Powell served with the first and second generations and believes people left the firm over the years for various reasons after Hopping died and was no longer in control of a sort of collegiality that kept lawyers inside the firm from competing against each other.
“Wade was such a force,’’ Powell recalled. “He was a rare individual so willing to help people.”
Hopping died in 2009 of complications from a stroke and esophageal cancer. He was 77.
Hopping was appointed at age 36 as a Supreme Court Justice and served for five months, from Aug. 1, 1968, to Jan. 7, 1969, according to the Florida Supreme Court. After he left the court, he helped found the law firm and remained until his death.
Jonathan T. Johnson, one of the partners at the firm, said the remaining lawyers had spent much of the past year evaluating what they should do as some lawyers departed. This fall, as the number of lawyers dwindled, they made the decision to close the old firm and join the Kutak Rock firm.
“I’ve been at Hopping since 1992,’’ Johnson recalled. “It’s the only place I’ve ever worked in my life.”
Johnson would not speculate on why individual partners left, but noted that many of those around toward the end had not grown up in the office.
“You understand what it means to be a part of something bigger than you,’’ Johnson said.
Folks who came in later without the benefit of some who had been there began to leave and some left out of fear as those departures began. The remaining group of lawyers will move into new offices at 107 W. College Avenue, near the Governors Club, early next year.
“This is not what we chose,’’ Johnson added. “I loved Hopping Green and thought I would finish my days here, but I’m excited about our new home.”
The lawyers will find a familiar name at Kutak Rock: Leslie A. Powell, daughter of David Powell and Vicki Weber, is a partner in the firm’s Atlanta office.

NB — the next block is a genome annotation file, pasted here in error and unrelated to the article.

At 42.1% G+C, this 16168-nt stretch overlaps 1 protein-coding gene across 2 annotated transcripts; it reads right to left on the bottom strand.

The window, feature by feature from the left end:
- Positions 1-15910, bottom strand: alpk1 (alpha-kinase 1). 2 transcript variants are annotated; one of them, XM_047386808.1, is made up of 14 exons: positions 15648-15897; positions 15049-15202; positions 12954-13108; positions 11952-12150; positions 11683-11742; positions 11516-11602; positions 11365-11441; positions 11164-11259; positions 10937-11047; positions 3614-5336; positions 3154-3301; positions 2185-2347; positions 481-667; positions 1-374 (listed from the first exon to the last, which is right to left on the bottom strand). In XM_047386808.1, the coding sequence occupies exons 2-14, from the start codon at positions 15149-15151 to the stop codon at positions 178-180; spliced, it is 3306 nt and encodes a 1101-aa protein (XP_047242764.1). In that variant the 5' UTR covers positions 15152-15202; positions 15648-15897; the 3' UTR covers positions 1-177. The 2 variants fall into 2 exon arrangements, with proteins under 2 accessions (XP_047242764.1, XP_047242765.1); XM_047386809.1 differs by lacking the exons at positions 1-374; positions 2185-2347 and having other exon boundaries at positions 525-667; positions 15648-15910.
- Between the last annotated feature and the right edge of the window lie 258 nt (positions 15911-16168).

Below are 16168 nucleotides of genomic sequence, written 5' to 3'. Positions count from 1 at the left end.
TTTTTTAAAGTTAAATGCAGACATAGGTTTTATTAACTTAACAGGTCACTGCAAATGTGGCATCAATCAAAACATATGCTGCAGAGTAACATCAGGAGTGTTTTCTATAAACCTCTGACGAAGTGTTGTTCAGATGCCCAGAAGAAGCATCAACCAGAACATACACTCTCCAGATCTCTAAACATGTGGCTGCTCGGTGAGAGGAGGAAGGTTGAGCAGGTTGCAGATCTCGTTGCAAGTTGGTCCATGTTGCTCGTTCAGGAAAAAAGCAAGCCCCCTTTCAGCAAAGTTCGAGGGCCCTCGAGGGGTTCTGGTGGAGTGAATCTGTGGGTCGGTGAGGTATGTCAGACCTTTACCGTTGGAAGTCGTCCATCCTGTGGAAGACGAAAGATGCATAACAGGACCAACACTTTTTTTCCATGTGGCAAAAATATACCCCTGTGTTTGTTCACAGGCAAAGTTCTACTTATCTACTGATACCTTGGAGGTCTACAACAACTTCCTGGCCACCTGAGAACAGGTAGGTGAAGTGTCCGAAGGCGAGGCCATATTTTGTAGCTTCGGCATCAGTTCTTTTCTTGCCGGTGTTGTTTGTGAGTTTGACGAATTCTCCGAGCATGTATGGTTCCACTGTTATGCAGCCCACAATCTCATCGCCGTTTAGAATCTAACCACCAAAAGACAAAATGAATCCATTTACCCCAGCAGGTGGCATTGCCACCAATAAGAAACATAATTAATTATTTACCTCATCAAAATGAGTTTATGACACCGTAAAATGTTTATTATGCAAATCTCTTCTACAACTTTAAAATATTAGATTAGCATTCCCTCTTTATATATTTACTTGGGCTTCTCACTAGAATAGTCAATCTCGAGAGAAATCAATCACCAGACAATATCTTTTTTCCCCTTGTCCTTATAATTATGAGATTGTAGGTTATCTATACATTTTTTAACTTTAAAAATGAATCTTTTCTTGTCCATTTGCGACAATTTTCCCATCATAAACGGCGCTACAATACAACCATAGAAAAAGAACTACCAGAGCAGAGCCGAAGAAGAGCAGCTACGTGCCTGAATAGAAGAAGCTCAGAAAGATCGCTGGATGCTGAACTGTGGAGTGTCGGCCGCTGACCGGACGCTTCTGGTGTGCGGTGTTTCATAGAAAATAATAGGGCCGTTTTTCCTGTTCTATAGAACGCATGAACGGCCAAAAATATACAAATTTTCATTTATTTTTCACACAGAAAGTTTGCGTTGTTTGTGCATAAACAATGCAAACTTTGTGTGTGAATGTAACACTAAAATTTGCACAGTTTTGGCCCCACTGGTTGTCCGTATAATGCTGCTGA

The news that the Hopping firm had closed its doors stunned a number of lawyers and judges and some family members of past partners who were among more than 100 people who posted notes on Powell’s Facebook page after he shared the news.
Jim Eaton, a former aide to then-Gov. Bob Graham and a widely known lawyer and lobbyist, was among those posting notes. Eaton noted the pressures all law firms are under — both internal and external.
“When the founders are gone oftentimes the glue that held the place together goes with them,’’ Eaton wrote. “Getting lawyers to work cooperatively together is like herding cats even on the best days. Having known and admired both Wade Hopping and Bill Boyd, I’m sorry to see this happen.’’
Administrative Law Judge E. Gary Early attached a note to a recent opinion.
“Through my 40 years as a member of the Florida Bar, the lawyers at Hopping were at times formidable adversaries and at times welcome allies,” Early noted.
“Regardless of circumstances, the Hopping lawyers were invariably civil, professional and well prepared. Some of those lawyers have passed, some retired and many are practicing at other firms. Nonetheless, the reputation of the firm is not diminished by the closing of its doors.’’
Lucy Morgan reporting via Florida Phoenix.